Carrasco had struck out eight batters and given up just one run and two walks in the Indians' eventual 2-1 win over the Royals on Tuesday night at Kauffman Stadium.
But once the Tribe scored the go-ahead run in the top of the eighth, manager Terry Francona decided to give Carrasco a rest.
"When we got the lead, I just felt like -- I know it's a lot of trips to the mound -- but I felt like because he'd gotten that far, we could go ahead and match up," Francona said. "And instead of sending a guy out there that was maybe starting to get tired, we had fresh arms, and we were just going to keep zigzagging back and forth."
Carrasco's gem gave the Indians what they have needed for much of this season -- take some weight off their bullpen.
Outside of last weekend against Seattle, Cleveland starters have been relied on heavily this season to stretch deep into games and keep Francona from making trips to the mound.
Indians relievers went 0-4 with a 4.03 ERA in April, while improvements in May lifted those numbers to 4-8 with a 3.26 ERA and 12 saves prior to June.
Progress takes time, but Carrasco has played his part in letting his club have it, especially with wins in each of his past three starts.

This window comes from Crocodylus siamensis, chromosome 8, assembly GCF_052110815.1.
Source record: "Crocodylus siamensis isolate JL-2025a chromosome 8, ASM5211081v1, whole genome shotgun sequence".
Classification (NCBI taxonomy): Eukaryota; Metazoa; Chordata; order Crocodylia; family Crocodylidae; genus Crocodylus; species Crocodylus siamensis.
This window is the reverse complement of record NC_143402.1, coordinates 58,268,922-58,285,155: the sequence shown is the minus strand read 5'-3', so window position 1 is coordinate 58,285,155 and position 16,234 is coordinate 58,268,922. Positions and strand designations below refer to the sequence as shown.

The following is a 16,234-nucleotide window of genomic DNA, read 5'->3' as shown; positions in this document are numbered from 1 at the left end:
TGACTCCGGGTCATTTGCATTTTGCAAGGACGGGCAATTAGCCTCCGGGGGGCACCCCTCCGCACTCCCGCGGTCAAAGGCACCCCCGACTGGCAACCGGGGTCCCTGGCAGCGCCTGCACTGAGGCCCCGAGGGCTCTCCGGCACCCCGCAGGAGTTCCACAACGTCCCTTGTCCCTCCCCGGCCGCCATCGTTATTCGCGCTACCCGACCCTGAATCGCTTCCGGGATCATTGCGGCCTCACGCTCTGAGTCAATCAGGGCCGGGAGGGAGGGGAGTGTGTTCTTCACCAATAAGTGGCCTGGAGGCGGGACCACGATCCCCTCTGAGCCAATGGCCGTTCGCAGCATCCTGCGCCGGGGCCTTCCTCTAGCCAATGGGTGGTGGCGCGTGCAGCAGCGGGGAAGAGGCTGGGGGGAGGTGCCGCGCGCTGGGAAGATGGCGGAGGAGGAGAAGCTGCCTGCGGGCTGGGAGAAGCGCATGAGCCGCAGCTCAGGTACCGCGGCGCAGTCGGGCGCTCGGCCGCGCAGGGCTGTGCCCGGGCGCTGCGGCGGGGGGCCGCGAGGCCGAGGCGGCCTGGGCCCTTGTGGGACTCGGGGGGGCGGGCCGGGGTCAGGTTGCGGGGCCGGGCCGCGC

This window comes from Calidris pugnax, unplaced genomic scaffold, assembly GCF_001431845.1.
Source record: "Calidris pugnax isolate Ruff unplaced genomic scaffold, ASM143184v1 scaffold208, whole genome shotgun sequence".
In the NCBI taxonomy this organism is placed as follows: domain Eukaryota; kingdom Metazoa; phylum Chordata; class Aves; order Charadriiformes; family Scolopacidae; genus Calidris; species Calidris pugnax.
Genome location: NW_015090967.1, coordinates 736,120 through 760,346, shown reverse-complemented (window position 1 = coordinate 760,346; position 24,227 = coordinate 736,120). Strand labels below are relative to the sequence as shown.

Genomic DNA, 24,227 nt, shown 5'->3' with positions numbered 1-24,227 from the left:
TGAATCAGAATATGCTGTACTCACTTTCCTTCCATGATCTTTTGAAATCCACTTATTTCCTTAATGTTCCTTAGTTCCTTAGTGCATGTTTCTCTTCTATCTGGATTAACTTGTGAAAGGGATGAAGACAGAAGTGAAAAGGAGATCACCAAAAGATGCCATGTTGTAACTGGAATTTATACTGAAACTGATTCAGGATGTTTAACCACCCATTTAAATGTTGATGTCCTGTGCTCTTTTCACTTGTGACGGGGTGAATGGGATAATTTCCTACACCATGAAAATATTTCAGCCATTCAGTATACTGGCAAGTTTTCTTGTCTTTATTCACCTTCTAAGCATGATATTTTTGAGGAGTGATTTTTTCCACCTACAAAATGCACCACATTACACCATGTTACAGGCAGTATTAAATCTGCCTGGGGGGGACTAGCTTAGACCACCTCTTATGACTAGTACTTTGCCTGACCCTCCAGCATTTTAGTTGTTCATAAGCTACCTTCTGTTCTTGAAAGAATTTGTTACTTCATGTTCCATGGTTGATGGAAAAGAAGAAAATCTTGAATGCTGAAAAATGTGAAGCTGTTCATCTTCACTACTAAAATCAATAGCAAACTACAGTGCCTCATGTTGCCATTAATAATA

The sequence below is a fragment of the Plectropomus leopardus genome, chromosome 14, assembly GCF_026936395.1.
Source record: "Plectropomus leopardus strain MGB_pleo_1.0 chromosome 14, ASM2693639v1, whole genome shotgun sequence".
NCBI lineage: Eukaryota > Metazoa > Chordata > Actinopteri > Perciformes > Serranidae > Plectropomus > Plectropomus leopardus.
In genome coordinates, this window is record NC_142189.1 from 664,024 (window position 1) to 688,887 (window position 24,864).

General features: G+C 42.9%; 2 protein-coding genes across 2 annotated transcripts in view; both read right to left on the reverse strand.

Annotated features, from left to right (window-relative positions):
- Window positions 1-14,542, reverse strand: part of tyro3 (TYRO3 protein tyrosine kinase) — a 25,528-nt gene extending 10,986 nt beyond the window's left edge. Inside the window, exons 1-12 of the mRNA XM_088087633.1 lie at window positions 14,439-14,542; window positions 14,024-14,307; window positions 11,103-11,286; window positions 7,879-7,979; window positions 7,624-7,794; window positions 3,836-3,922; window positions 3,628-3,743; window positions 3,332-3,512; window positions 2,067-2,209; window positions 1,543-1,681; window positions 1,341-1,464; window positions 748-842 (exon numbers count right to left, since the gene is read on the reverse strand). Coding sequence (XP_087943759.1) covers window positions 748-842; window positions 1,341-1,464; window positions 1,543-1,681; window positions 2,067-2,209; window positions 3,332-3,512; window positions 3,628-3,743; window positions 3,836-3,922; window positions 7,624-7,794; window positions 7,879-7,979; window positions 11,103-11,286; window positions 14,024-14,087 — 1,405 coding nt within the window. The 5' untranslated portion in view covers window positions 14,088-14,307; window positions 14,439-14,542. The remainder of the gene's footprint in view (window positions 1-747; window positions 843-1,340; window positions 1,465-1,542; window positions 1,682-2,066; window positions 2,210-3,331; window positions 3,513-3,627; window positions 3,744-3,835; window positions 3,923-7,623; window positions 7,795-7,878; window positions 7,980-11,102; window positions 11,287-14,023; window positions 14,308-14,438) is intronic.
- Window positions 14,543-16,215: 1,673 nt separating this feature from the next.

In that stretch, Carrasco has given up no more than two runs and struck out no fewer than seven per game. He also walked just five batters across all three.
"I just work a lot between innings, and I just kind of go from there," Carrasco said. "I'm trying to do my job, and that's what it did for the last three starts. I need to continue to do that."
Carrasco lasted just as long in his previous outing in Kansas City at the beginning of May, though 10 runs from the Indians' offense in that game made for a much different night.
"I used more changeups today, a couple of strikeouts with my slider," Carrasco said. "But more importantly, I worked on using my fastball first, and they were swinging a lot, too, so you just kind of go from there."
The Royals only managed to turn one of their five hits into a run -- an RBI single from Eric Hosmer in the third inning -- when Carrasco threw a pitch farther inside than he intended.
"Because he only had two walks, he was able to pitch that deep into the game. And there were a couple of innings where he had some traffic on the bases, but he pounded the zone with his fastball, and it set up his changeup," Francona said. "But boy, I'll tell you what, man, you get that far and give up one, we'll take it."
Carrasco is now on a seven-game streak of six or more innings with six or more strikeouts and three or fewer walks -- the third longest stretch in franchise history behind Corey Kluber (9) and CC Sabathia (8).
Jordan Wilson is an associate reporter for MLB.com.